The two major vectors of R. rickettsii in the United States are the American dog tick and the Rocky Mountain wood tick. American dog ticks are widely distributed east of the Rocky Mountains and they also occur in limited areas along the Pacific Coast. Dogs and medium-sized mammals are the preferred hosts of an adult American dog ticks, although it feeds readily on other large mammals, including human beings. This tick is the most commonly identified species responsible for transmitting R. rickettsii to humans. Rocky Mountain wood ticks (Dermacentor andersoni) are found in the Rocky Mountain states and in southwestern Canada. The life cycle of this tick may require up to three years for its completion. The adult ticks feed primarily on large mammals. The larvae and nymphs feed on small rodents.
Other tick species have been shown to be naturally infected with R. rickettsii or serve as experimental vectors in the laboratory. These species are likely to play only a minor role in the ecology of R. rickettsii.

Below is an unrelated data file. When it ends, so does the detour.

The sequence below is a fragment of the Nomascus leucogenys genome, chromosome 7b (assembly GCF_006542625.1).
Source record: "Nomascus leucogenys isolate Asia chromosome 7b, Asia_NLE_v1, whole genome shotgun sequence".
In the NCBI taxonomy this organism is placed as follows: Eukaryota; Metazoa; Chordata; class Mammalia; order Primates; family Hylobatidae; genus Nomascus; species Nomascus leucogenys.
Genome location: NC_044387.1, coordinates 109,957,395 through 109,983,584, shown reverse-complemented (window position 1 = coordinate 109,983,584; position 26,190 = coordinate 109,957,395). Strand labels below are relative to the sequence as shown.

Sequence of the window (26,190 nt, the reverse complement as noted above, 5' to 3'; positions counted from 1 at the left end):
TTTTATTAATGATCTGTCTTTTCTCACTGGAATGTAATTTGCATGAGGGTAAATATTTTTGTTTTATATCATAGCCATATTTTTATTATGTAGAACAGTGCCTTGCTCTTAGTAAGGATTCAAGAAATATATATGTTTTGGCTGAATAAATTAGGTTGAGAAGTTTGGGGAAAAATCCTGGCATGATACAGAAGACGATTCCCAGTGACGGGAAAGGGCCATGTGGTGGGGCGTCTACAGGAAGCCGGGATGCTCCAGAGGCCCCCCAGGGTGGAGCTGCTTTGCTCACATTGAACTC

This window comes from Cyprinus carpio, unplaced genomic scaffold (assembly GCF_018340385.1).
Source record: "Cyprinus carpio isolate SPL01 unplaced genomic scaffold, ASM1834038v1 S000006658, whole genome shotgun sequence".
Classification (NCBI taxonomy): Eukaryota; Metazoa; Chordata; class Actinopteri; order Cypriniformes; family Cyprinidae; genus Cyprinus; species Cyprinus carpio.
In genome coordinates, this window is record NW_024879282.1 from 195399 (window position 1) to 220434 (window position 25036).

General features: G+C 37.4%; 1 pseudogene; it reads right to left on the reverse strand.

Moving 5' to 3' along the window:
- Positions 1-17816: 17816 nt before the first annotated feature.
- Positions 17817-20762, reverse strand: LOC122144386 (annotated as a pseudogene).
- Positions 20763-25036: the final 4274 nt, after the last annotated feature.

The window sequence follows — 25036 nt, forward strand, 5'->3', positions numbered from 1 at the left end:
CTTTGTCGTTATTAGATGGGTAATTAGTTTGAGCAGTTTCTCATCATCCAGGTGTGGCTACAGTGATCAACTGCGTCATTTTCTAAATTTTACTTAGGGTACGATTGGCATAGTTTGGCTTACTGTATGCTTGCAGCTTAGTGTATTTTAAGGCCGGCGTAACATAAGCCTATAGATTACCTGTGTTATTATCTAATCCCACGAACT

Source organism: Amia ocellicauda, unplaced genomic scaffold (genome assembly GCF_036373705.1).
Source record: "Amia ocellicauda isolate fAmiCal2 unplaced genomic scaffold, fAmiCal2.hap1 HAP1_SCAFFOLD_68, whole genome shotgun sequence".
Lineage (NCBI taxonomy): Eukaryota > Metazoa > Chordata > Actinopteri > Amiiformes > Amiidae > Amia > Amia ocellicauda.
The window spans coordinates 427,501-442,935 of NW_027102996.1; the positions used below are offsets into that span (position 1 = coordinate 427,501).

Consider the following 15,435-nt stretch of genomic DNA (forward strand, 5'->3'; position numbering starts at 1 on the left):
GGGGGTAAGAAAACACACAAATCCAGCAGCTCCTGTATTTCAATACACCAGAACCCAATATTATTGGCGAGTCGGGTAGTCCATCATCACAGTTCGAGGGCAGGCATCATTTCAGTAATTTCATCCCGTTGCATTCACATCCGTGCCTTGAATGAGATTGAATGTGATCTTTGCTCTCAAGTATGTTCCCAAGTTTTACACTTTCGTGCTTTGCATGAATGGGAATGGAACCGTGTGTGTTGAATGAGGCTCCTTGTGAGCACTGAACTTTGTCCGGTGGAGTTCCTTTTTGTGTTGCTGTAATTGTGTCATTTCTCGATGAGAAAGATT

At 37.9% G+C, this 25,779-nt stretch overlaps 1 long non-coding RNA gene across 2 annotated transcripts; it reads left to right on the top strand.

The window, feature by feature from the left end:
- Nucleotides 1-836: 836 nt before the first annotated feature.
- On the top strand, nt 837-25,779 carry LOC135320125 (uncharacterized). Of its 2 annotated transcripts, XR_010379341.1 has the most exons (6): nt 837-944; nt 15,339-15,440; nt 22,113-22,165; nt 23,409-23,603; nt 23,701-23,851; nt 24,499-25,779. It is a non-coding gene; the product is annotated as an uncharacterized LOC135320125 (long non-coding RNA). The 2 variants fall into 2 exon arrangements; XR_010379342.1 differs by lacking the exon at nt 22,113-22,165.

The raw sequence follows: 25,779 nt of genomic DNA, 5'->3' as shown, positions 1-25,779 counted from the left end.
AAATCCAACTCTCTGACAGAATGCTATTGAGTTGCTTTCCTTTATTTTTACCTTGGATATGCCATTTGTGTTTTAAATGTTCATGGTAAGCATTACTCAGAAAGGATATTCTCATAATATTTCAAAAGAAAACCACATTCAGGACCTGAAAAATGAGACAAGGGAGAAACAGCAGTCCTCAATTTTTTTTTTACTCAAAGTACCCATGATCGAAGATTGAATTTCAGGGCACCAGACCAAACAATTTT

Appropriate antibiotic treatment should be started immediately when there is a suspicion of Rocky Mountain Spotted Fever on the basis of clinical and epidemiological findings. Treatment should not be delayed until laboratory confirmation is obtained. In fact, failure to respond to a tetracycline argues against a diagnosis of Rocky Mountain Spotted Fever. Severely ill patients may require longer periods before their fever resolves, especially if they have experienced damage to multiple organ systems. Preventive therapy in healthy patients who have had recent tick bites is not recommended and may, in fact, only delay the onset of disease.